A change in the political imaginary took place, at the level of sensitivity and visual traditions (the capacity to impact and vibrate bodies), of sexual-affective erotic, and of slogans and articulated discourses (other values in play that contrast with the dominant neoliberal diet).

Anime culture becomes a democratizing tool during the protests of 2019 throughout Chile

From televisions to wide avenues, a cultural policy that moves through the screen from the living room to the museum, or a technology of the body 54 erotic that travels from screens, museums, and streets to any territory. The collectivex Otaku Feminista Antifascista and Otakus Antifascistas L7 Ñuñoa are formed out of the heat of popular upheaval (“Fight like Sailor” or “Femininjas together—let’s fight the forces of evil”). With multi-layered interpretations, Pikachu, the Neon Genesis Evangelion epic, and Tsunade Senju (the deputy Pamela Jiles who transforms into grandmother Hokage in reference to the universe of Naruto) are staged in the protests, using jutsu to create the largest Genki Dama in history; each has accelerated its series, its part of the castle or the process. Exhibitions and group shows follow one after another, first Depresión post-pop [Post-Pop Depression] curated by artist and journalist Marco Arias at Casa Parque Villaseca in August 2017, followed by Genkidama, on the imaginary of the Dragon Ball Z series, in April 2018 at the Centro Cultural España. Also in April 2018 was the exhibition El prisma lunar [The Lunar Prism] on the imaginary of the Sailor Moon series, by the same Arias and curated by Diego Maureira at Galería de Arte Posada del Corregidor, followed by ADIOSPIKACHU also by Arias, at Museo de Arte Contemporáneo in December 2021, and at the same time, Hijes del bullying. Arte chileno otaku en postransición [Children of Bullying: Post-Transition Chilean Otaku Art] (December 2019-January 2020) curated by Aliwen, which brought together a group of artists including Wladymir Bernechea, Leonora Pardo, Pablo Suazo, Enrique Flores, Marcos Arias, Paulina Kim Joo, and Sebastián Calfuqueo Aliste.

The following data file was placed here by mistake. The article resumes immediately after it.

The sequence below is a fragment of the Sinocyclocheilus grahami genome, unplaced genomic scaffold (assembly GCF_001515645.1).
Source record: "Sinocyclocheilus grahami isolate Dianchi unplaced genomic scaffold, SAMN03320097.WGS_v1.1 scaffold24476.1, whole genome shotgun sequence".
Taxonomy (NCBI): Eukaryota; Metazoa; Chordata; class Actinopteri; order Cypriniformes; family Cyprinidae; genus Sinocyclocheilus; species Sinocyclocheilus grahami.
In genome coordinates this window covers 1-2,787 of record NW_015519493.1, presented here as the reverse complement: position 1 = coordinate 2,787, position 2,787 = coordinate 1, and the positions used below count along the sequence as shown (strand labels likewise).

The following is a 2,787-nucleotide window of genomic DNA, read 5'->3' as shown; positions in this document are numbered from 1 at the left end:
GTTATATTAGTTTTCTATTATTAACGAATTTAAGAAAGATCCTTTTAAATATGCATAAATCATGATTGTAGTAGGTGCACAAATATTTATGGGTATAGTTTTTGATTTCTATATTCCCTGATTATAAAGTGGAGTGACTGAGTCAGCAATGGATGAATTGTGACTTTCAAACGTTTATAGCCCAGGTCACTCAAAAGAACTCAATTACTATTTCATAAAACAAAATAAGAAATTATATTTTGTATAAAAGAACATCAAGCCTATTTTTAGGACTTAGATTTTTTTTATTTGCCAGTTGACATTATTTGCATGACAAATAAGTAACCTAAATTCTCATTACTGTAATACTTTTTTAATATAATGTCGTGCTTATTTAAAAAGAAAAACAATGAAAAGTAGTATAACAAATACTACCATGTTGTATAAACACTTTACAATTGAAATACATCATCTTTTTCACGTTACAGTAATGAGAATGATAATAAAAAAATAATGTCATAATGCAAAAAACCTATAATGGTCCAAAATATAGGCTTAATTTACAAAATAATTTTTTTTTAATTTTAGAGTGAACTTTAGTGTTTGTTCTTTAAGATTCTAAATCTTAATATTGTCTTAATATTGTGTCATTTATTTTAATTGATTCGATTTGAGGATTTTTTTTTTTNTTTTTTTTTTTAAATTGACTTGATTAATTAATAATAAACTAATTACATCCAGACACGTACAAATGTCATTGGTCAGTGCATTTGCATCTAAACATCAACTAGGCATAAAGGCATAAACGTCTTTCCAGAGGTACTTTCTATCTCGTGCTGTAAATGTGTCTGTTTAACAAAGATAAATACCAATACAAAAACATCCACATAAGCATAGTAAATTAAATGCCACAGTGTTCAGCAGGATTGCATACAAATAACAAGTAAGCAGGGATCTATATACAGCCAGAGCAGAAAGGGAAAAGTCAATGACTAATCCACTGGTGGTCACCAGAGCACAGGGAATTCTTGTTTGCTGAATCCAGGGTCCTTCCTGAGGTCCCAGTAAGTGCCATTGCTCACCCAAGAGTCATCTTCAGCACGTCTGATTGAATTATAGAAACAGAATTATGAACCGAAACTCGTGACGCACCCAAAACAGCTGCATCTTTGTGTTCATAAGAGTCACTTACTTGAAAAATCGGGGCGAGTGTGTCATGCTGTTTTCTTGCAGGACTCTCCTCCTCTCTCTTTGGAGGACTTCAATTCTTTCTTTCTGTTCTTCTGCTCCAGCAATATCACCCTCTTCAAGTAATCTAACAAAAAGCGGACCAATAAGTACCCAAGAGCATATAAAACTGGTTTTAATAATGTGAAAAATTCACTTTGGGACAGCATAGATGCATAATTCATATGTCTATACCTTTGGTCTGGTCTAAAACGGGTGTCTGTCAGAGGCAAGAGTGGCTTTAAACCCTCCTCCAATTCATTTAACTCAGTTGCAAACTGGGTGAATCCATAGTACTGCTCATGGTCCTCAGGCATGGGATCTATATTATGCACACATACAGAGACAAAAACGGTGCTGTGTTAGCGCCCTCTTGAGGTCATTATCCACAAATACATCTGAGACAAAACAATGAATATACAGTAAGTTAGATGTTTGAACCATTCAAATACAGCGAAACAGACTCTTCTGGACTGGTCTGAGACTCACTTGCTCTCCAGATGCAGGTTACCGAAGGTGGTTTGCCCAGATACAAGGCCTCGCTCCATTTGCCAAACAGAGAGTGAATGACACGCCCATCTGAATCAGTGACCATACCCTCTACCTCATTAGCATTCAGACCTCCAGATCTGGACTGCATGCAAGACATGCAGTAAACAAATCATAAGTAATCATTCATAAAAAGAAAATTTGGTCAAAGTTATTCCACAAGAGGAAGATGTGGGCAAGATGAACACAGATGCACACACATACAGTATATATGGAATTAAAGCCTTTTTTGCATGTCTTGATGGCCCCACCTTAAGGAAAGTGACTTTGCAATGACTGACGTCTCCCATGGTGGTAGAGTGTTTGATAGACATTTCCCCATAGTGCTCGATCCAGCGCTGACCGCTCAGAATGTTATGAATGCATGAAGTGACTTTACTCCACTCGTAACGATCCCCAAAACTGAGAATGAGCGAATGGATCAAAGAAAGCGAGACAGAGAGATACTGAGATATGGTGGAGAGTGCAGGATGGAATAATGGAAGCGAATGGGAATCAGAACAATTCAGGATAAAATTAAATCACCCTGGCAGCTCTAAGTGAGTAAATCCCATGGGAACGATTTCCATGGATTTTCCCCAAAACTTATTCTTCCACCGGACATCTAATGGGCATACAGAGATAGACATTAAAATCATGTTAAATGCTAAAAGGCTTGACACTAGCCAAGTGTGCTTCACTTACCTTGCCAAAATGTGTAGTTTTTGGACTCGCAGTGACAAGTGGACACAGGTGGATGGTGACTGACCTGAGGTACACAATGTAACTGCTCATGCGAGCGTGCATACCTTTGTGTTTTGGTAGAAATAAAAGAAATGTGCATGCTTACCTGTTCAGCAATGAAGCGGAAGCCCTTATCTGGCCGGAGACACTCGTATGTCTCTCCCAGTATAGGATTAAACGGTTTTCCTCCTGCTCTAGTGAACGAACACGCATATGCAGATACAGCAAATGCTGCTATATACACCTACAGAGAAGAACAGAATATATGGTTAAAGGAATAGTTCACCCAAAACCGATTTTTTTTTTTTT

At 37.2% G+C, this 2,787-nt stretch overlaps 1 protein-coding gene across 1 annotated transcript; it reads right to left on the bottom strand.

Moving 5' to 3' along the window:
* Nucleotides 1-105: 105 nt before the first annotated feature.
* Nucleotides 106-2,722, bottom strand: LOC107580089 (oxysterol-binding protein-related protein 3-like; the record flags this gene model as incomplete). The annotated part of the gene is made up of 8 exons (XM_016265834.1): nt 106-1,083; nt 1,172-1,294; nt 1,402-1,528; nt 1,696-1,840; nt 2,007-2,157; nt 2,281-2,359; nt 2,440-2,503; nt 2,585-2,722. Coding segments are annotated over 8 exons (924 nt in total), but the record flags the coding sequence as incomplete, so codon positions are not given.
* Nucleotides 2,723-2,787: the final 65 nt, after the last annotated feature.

Anime, otaku, hentai, and manga, tools for the collective escape, an artistic sensibility that expresses a mechanism of resistance, the power of naivety and tenderness (kawaii, the Japanese adjective for cute or tender) which unfolds as a corrosive flow. Immediately, at an intensive pace and in an accelerated vertigo rhythm, the available traditions become outdated and demobilizing. Legitimized leftists, gay-friendly activism, and progressive cultural resources hit a wall. Their aesthetics are as smooth as polychrome and above all, de-eroticizing; they no longer warm and stir bodies. Here the queer and its post-porn experimentation (and even the pornoterroristic drift) is also a catalog of colonial whiteness because the revolutionary conditions are other. A thermostatic other. For that: find its own point, its jargon, its third world, its promise of monsters. Assemblage and detour, Chilean post-pop anime is loaded with chakra/ki/nen. An alternative trace that makes holes, a Nipponese oriental trace, a kind of orientalist exoticism that bursts in but without previous history or long genealogies or a continuous narrative other than the available sentimental education (TV series, manga, movies, and stuffed animals that refer to the mass cultural industry but also to fan, gamer, geek, and nerd culture).